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Enucleation pad off

Removal of an eye or enucleation is still a very common form of treatment for malignant melanoma involving the inner coats of the eye (Uveal Melanoma)

The reasons for performing enucleation of an eye in uveal melanoma may include:

  1. The eye contains a tumour that is too large for conservative treatment such as plaque radiotherapy, transpupillary thermotherapy or resection.
  2. The tumour is extending through the outer coats of the eye.
  3. The tumour is invading the main nerve (optic nerve) at the back of the eye.
  4. The tumour is causing raised pressure in the eye.

The Operation

Orbital anatomy

Orbital anatomy

Enucleation is usually performed under a general anaesthetic and you will need to stay in hospital for a couple of nights after the operation. The operation may be performed under local anaesthesia if a general anaesthetic is not advisable.

The eyelids are not cut or altered during the operation. There are six muscles and a large nerve (optic nerve) attached to the eye. These all need to be divided before the eye can be removed.

An orbital implant, approximately two centimetres in diameter, is placed into the space that remains after the eye has been removed. The most commonly used implant in adults is made from an artificial coral-like substance known as hydroxyapatite, however an acrylic ball implant may be used. Four of the muscles are reattached to this implant so that the new artificial eye will have the potential for movement. The conjunctival tissue (the thin transparent layer of tissue over the white of a healthy eye) is then closed over the implant. A clear curved plastic disc, called a conformer, is placed in the space between the eyelids and the conjunctiva overlying the implant (socket). A firm bandage is then placed over the area and will remain in place for one and a half to two days after the operation.

Pad on eye following operation

Pad on eye following operation

Following the Operation

Following the operation there will inevitably be some discomfort , which will lessen over the subsequent 24 hours. The nursing staff on the ward will make sure that optimum pain relief will keep you as comfortable as possible.

One and a half to two days after the operation the pad will be removed by your eye doctor and you will be able to go home. You will notice that the eyelids will be swollen and perhaps a little bruised, but this will settle rapidly over the next few days. The upper eyelid will remain a liitle droopy until your artificial eye is fiited.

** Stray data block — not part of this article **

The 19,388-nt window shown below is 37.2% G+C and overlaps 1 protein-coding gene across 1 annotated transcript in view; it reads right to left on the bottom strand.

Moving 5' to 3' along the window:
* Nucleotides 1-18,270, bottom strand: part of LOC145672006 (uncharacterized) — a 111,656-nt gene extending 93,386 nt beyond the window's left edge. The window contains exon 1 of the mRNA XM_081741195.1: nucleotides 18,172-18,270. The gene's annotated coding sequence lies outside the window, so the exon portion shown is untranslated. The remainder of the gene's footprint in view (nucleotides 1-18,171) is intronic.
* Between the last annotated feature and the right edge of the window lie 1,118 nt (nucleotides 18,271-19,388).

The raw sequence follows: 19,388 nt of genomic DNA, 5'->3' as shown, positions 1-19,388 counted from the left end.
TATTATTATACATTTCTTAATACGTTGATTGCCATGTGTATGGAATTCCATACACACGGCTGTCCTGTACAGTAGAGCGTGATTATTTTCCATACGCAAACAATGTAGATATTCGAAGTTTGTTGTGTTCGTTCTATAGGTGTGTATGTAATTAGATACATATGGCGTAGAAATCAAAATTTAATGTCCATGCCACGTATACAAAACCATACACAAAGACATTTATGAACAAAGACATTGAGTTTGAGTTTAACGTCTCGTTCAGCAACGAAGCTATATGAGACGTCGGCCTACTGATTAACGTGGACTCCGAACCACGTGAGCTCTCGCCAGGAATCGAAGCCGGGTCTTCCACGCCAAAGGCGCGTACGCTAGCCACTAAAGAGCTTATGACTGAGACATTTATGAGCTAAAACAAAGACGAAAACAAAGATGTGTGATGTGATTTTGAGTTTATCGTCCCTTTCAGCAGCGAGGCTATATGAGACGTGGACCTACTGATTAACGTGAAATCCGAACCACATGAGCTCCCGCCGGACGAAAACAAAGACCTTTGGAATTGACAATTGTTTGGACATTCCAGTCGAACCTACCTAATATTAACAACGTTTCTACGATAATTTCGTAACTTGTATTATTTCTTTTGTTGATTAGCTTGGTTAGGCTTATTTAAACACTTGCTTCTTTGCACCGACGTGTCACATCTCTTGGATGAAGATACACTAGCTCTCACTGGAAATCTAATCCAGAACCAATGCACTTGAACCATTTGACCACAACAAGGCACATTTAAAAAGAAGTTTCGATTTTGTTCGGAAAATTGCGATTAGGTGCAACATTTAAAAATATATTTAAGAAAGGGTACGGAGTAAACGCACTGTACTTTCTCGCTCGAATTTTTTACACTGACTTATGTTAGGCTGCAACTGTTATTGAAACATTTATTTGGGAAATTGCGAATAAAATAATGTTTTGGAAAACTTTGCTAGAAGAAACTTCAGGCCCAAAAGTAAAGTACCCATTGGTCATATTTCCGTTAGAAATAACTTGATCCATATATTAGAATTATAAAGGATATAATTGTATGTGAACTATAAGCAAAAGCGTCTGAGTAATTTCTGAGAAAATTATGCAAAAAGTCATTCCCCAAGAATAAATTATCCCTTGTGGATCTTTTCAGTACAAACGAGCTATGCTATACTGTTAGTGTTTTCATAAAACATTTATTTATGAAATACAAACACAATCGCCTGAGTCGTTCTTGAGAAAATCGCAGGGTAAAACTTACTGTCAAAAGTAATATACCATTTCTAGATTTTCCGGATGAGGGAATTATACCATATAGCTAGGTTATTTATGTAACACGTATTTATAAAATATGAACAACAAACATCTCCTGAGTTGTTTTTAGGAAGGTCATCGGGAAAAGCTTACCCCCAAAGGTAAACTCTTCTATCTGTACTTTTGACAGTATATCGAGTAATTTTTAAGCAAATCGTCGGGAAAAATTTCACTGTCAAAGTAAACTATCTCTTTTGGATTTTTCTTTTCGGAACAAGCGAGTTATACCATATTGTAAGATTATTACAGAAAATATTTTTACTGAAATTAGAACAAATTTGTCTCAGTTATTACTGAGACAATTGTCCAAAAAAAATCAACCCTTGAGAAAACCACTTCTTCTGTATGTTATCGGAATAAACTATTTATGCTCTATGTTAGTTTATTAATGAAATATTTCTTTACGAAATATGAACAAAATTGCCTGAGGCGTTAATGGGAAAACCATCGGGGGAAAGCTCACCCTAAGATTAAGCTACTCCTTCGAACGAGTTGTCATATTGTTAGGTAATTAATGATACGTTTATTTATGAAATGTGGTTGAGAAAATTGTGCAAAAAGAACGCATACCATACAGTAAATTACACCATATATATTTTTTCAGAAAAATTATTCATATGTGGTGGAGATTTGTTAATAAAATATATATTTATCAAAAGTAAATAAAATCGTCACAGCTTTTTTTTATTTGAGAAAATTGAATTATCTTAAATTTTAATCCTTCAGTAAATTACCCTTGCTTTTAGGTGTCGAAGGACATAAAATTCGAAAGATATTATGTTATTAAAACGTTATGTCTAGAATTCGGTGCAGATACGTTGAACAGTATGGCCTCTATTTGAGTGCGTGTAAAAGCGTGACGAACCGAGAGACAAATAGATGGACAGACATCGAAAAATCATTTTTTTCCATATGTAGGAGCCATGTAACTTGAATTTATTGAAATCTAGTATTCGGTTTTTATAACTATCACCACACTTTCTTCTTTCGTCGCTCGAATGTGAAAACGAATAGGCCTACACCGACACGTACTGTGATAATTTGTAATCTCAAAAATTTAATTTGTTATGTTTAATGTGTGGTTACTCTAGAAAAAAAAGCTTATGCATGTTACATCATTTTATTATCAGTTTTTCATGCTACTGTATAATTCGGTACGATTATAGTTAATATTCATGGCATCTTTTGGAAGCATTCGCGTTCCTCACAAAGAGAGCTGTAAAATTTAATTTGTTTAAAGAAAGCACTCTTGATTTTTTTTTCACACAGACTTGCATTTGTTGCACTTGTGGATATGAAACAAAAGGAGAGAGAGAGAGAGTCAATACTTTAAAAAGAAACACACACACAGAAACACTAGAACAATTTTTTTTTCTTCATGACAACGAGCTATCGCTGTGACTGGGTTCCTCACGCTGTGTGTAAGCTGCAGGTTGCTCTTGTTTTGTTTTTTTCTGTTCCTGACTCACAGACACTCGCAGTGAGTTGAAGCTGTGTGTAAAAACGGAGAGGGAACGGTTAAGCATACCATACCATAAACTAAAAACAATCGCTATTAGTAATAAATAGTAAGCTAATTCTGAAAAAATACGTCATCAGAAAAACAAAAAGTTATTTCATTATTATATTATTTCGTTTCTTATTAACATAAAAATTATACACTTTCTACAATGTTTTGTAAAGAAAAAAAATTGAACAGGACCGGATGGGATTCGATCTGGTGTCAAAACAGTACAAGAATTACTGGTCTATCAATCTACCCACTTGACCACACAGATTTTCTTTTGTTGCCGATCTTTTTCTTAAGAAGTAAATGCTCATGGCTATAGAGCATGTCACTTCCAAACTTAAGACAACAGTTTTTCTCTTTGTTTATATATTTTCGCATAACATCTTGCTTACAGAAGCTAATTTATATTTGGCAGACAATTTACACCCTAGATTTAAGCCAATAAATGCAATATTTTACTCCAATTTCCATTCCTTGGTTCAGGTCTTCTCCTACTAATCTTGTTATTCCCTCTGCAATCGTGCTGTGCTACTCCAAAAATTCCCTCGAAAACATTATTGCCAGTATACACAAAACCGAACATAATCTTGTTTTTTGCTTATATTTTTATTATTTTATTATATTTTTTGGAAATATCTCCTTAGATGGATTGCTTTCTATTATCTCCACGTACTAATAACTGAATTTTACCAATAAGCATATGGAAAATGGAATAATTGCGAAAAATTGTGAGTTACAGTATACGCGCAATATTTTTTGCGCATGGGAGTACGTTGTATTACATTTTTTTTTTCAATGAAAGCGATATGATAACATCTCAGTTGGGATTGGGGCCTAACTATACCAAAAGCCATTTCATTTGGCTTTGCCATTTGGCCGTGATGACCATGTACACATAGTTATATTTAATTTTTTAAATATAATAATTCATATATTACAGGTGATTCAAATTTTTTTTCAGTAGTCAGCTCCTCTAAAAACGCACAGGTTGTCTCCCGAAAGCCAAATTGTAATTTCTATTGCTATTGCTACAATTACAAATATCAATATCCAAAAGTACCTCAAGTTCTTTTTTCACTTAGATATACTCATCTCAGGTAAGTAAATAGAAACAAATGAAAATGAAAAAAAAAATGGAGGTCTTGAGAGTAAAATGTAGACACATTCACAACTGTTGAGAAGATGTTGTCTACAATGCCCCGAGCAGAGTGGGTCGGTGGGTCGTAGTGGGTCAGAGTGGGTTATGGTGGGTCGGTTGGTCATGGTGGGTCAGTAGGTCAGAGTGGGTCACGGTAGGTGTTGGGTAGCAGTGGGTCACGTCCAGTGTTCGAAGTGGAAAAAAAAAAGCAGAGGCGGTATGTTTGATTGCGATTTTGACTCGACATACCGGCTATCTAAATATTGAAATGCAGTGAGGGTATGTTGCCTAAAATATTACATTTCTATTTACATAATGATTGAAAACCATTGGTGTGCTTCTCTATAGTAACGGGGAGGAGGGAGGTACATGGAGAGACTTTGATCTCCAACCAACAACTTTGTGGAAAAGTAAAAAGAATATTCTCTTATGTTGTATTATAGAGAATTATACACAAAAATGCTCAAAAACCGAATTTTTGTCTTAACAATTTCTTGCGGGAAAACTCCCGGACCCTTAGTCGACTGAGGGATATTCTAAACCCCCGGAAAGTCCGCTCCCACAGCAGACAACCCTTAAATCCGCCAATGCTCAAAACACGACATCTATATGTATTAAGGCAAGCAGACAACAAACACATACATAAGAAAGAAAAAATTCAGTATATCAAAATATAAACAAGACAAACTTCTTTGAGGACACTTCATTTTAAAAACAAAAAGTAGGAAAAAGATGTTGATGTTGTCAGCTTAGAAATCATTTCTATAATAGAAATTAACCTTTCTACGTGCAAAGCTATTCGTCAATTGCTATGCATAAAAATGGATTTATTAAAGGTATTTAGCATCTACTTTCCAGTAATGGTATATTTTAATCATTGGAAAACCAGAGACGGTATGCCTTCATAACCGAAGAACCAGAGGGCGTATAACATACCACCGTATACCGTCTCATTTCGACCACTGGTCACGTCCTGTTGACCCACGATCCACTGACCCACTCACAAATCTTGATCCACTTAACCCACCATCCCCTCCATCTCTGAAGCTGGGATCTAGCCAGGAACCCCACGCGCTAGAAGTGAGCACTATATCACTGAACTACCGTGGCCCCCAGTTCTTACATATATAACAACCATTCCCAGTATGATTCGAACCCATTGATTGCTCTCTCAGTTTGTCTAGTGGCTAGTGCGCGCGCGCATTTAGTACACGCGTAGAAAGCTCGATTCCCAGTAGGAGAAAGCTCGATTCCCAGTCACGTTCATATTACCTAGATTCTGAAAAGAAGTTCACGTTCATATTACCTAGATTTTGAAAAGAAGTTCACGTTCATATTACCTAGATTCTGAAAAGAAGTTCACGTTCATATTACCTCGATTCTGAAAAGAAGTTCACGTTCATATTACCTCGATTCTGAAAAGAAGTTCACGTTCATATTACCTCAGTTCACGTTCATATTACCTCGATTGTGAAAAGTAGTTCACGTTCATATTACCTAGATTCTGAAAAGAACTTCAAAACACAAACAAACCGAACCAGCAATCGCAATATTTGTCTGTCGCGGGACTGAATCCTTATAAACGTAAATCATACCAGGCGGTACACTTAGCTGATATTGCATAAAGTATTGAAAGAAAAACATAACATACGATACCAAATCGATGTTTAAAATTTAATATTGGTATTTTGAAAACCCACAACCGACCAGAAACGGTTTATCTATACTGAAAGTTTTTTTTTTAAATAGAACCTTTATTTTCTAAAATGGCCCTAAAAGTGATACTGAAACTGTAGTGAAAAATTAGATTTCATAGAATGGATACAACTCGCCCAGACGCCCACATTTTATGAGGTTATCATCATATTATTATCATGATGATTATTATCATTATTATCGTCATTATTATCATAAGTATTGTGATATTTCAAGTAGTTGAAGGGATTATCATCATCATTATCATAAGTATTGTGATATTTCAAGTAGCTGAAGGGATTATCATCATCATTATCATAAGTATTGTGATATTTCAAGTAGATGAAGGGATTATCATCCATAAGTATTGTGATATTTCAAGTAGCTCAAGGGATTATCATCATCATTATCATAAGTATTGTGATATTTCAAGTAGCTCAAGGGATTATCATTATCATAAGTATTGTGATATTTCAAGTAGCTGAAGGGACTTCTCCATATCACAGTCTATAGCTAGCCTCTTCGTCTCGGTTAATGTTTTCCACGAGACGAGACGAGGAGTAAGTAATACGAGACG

Pad off following operation

Pad off following operation

You will notice a pinkish-red colour when the eyelids are opened, but will be relieved to see that the appearance is not at all disturbing or offensive – it looks much like the inside of your mouth. You will see the clear plastic conformer sitting in place behind the eyelids. The conformer helps to maintain the normal position of the eyelids and prevent shrinkage of the tissues of the socket before the artificial eye is fitted. It does not need to be touched, but occasionally it may fall out. If this happens, there is no need to panic. Just collect the conformer, clean it with soapy water and bring it in to your eye doctor in an envelope when you next visit. Your doctor will replace the conformer, but there is no urgency and there is no problem if it remains out until this time.

You may have mildly blood stained tears for a few days after the operation, but this is not a concern. If you notice a large amount of fresh blood or if the eyelids become hot, red and swollen, contact your eye doctor immediately.


You will need to take antibiotic tablet (eg. Keflex) for two weeks following the operation and you will need to place an antibiotic drop (eg. Chlorsig) in the eye three times per day for the same period of time.

Pathology Results

One week following the operation you must return to see your eye doctor to discuss the results of cellular examination of the eye and tumour (pathology).

Orbital Radiotherapy

Radiotherapy to the tissues of the bony cavity that contained the eye (orbit), is carried out if the pathology results show that there is evidence of spread of the tumour through the outer coats of the eye. The aim of radiotherapy is to reduce the chance of the tumour recurring in the orbital tissues. Your eye doctor and radiotherapy doctor (radiation oncologist) will discuss the details of orbital radiotherapy if the need arises, but fortunately the risk is very low.

Artificial Eye

The artificial or prosthetic eye will be made four to six weeks after the enucleation. Please go to “Artificial Eye” for more information.